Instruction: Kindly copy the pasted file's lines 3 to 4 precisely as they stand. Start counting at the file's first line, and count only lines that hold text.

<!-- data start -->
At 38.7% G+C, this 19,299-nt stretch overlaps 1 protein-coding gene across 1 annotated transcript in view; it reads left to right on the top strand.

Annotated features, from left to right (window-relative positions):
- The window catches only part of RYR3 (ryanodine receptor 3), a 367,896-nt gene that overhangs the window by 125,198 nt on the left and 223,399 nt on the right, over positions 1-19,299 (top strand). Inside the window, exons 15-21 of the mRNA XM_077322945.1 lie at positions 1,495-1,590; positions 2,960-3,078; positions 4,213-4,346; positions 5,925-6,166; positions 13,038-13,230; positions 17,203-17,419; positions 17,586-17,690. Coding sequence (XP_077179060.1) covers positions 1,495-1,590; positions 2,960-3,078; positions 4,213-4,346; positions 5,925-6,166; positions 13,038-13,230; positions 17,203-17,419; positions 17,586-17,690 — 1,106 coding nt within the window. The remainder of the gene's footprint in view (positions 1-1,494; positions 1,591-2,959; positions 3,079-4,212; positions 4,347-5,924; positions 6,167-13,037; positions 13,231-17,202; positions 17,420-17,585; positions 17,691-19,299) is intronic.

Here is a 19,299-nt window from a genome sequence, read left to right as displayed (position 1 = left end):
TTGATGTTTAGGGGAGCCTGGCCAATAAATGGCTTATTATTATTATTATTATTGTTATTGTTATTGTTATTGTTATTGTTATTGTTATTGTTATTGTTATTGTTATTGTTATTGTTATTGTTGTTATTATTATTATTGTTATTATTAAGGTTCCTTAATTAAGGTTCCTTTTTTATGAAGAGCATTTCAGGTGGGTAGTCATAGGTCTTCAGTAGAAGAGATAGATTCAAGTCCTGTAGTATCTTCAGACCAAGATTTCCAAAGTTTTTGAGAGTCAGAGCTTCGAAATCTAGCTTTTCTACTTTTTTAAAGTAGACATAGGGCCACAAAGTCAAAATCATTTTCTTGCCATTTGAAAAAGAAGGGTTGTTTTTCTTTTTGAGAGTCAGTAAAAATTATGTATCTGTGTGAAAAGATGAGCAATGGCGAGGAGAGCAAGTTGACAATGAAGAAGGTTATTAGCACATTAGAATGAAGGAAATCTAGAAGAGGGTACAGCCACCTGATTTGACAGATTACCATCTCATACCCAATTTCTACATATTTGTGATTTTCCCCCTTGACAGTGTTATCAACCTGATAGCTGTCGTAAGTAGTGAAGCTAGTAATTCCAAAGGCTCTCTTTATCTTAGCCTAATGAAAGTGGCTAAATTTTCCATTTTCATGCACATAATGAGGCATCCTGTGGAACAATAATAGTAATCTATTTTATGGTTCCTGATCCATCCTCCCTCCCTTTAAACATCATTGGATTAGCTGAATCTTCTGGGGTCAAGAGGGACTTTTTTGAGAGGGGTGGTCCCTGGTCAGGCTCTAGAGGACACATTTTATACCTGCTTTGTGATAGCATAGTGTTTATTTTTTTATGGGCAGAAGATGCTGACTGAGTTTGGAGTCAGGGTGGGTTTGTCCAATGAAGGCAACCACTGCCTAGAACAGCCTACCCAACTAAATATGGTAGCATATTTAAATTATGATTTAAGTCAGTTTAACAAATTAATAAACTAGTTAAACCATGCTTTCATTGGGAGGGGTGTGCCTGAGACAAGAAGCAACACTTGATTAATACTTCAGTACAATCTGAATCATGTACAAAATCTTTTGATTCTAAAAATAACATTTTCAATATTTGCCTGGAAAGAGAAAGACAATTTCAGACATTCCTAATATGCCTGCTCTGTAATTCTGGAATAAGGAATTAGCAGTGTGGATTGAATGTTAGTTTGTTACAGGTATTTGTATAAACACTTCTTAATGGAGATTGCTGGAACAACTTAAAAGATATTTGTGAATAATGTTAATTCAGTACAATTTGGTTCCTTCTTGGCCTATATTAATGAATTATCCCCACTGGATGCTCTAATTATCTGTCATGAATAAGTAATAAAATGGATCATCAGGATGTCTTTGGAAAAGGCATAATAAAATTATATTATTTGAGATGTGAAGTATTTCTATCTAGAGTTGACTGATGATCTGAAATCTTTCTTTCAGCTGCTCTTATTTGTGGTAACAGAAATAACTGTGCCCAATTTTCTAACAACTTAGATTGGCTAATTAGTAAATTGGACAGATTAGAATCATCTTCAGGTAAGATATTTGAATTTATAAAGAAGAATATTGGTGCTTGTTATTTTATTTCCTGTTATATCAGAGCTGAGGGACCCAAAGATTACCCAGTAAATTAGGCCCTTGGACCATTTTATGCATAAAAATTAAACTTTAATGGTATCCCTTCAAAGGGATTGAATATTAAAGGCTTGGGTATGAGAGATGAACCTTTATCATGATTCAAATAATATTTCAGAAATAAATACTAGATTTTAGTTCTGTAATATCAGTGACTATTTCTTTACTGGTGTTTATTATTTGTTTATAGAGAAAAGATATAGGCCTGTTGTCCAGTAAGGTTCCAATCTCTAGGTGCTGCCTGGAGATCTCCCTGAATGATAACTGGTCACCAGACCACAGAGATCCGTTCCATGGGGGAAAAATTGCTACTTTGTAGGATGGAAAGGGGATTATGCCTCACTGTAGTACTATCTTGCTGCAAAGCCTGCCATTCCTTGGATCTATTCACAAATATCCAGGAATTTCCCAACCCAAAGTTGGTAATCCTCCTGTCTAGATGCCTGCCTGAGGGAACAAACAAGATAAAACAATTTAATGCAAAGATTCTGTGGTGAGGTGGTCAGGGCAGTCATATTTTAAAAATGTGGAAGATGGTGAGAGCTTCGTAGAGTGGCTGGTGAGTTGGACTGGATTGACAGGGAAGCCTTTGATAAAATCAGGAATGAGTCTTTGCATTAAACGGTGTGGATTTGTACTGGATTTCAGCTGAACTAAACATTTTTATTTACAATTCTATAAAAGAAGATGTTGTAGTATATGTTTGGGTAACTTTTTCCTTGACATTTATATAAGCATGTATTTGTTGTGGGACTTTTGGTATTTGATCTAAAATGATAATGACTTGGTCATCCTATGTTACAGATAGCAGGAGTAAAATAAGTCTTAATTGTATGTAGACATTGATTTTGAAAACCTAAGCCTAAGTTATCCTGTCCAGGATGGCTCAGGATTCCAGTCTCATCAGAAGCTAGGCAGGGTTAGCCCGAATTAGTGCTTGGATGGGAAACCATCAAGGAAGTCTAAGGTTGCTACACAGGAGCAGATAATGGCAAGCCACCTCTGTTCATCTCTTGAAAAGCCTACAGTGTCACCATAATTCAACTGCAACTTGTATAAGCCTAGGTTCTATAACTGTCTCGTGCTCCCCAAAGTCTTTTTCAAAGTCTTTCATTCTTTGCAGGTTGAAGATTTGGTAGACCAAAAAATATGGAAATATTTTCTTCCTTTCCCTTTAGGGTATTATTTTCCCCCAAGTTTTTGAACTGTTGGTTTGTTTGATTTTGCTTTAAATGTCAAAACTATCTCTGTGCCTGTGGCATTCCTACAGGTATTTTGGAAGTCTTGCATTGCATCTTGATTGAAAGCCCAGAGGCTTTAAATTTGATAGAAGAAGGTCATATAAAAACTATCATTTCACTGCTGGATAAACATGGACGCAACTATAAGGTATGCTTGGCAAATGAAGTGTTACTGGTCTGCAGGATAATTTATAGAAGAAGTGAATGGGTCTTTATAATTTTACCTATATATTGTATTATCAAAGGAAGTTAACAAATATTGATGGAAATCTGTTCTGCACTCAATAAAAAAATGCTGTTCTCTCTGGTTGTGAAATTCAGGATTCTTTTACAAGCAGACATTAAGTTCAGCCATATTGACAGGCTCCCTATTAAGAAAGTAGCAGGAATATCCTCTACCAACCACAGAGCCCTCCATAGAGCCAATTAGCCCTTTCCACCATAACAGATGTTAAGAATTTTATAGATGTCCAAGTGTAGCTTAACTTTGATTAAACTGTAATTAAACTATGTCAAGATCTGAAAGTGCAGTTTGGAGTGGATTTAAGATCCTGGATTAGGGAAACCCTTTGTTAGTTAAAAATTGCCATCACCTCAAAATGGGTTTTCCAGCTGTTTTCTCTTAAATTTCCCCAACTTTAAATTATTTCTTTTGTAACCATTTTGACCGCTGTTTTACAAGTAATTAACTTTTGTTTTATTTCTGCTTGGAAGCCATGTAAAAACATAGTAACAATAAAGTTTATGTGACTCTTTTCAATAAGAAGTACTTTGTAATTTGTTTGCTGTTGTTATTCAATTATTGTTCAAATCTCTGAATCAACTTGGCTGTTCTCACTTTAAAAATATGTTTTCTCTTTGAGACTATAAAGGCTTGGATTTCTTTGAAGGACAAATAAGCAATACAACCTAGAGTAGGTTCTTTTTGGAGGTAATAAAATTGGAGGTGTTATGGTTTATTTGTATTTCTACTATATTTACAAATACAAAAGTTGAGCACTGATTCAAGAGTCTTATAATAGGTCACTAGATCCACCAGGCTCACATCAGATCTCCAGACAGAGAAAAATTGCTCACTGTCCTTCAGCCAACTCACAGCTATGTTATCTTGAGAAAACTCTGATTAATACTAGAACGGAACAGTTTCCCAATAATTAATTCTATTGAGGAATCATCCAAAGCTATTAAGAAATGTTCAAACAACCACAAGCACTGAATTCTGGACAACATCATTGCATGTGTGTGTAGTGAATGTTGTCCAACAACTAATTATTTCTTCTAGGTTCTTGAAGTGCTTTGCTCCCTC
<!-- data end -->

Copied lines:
- The window catches only part of RYR3 (ryanodine receptor 3), a 367,896-nt gene that overhangs the window by 125,198 nt on the left and 223,399 nt on the right, over positions 1-19,299 (top strand). Inside the window, exons 15-21 of the mRNA XM_077322945.1 lie at positions 1,495-1,590; positions 2,960-3,078; positions 4,213-4,346; positions 5,925-6,166; positions 13,038-13,230; positions 17,203-17,419; positions 17,586-17,690. Coding sequence (XP_077179060.1) covers positions 1,495-1,590; positions 2,960-3,078; positions 4,213-4,346; positions 5,925-6,166; positions 13,038-13,230; positions 17,203-17,419; positions 17,586-17,690 — 1,106 coding nt within the window. The remainder of the gene's footprint in view (positions 1-1,494; positions 1,591-2,959; positions 3,079-4,212; positions 4,347-5,924; positions 6,167-13,037; positions 13,231-17,202; positions 17,420-17,585; positions 17,691-19,299) is intronic.

Here is a 19,299-nt window from a genome sequence, read left to right as displayed (position 1 = left end):